Dante Alighieri was walking in the woods in the evening when he met the greatest of all the poets: Virgil, who told him that he would reveal to him all the secrets of Heaven and Hell. Virgil accompanied Dante by boat on the waters of the Styx, the river that surrounds Hell.
Once landed, Dante did not notice differences with the wood they had just left on the other side of the river: Hell was not made of fire and sulfur, nor was it infested with winged demons and fiery-breathed monsters. Instead, approaching a barrier of rocks and shrubs, a delicious scent of stew spread through the air. However, screams and a noticeable grinding of teeth were heard.
Beyond that barrier, an unusual sight presented itself to the two poets. There was a vast clearing full of huge round tables. At the center of each table was an immense stew dish from which came the inviting scent that permeated the air. Around the tables were the damned, hungry and exhausted, each of whom was holding a large spoon with a very long handle to get to the meat, since the diameter of the tables was too large for them to reach the meat with their hands or with normal length cutlery. However, if all the damned were able to load the food with the spoon, the same length of the handle of the cutlery that had helped them to take it prevented them from approaching it to the mouth. Needless to say, frequent fights broke out among those mean men because of the enormous frustration of not being able to eat. Dante then asked Virgil to take him away from that scene so upsetting for him.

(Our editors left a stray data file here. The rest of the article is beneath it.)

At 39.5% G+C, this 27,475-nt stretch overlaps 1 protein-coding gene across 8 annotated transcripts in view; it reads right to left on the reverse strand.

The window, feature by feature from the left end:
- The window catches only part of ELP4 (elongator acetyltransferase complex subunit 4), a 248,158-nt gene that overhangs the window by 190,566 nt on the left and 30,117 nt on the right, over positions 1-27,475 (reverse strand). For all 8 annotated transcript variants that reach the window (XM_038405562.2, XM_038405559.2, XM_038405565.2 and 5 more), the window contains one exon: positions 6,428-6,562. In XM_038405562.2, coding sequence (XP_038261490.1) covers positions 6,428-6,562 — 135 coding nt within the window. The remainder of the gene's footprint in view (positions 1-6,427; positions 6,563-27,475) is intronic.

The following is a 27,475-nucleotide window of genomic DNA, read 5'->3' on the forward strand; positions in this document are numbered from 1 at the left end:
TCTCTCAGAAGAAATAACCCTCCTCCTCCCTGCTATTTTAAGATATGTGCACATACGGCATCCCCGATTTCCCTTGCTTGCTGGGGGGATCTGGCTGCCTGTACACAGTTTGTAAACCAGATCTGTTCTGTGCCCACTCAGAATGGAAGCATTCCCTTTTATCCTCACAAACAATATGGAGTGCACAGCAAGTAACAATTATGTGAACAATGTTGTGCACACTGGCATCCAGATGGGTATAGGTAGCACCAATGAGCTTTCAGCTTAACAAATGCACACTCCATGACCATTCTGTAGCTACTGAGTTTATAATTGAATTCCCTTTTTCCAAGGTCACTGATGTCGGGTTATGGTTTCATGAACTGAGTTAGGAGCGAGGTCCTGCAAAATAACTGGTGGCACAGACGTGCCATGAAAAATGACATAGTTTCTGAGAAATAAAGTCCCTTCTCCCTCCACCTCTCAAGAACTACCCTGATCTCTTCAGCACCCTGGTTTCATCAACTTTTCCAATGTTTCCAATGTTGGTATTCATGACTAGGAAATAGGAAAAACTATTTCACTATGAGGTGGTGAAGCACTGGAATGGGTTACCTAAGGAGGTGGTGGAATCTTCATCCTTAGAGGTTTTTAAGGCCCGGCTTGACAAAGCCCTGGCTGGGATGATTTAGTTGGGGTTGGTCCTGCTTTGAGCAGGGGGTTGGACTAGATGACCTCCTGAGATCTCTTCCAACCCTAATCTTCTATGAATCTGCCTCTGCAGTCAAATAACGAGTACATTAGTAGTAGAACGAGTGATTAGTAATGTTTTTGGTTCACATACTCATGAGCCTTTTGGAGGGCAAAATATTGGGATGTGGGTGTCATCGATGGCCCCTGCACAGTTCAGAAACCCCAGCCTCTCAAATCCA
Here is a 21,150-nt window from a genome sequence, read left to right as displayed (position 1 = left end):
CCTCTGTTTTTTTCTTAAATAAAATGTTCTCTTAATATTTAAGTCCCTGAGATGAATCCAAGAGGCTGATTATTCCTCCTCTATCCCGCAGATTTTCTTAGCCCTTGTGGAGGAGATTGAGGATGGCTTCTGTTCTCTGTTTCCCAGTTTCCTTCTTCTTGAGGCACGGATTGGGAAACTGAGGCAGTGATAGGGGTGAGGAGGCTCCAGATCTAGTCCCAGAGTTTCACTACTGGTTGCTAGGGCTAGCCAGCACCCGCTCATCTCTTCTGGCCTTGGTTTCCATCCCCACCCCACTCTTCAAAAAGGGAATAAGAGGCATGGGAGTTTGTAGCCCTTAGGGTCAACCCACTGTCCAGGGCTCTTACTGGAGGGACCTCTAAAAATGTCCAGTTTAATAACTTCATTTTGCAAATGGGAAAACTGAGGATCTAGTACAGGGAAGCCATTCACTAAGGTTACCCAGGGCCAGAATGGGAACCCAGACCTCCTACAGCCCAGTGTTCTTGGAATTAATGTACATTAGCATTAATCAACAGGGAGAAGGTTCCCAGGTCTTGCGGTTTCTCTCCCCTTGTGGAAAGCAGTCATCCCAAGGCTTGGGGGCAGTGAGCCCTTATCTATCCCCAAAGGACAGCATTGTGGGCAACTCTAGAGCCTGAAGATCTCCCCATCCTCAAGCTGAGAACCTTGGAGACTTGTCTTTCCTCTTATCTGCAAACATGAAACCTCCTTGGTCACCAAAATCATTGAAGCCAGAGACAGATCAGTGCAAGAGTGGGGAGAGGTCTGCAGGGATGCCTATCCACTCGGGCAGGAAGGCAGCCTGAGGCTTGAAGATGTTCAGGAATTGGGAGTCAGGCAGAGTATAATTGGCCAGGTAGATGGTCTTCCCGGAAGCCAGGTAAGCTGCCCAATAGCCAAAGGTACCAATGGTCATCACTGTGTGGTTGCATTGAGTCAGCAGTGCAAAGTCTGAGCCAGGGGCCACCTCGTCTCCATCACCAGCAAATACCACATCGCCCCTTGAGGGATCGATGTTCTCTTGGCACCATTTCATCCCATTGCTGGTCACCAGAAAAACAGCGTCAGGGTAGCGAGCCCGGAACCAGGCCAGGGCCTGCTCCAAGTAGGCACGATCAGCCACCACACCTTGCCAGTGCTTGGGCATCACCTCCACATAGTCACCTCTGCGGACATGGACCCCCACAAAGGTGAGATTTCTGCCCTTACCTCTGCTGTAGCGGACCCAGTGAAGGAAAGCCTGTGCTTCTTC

The two poets returned to the boat and Virgil indicated to Dante to row in the direction of Paradise. When they arrived, Dante realized that they were in a place not very different from what they had just left.
Here too there was an inviting smell of stew. The large round tables, the serving dishes in the center of each table and always those long spoons that were used by those blessed men to collect food. The only difference with Hell was that there were no fights here and they all laughed and sang blissfully, but the noteworthy detail was that in Paradise people used long-handled spoons to feed each other.
Although we can draw many morals from this parable, in fact, we talk about how a group of people has been able to transform a resource for their own benefit by expanding its use. It shows that to achieve a given result what matters is not so much the resources you have, but how to use them. Understanding or not understanding it can transform our life into Heaven or into Hell.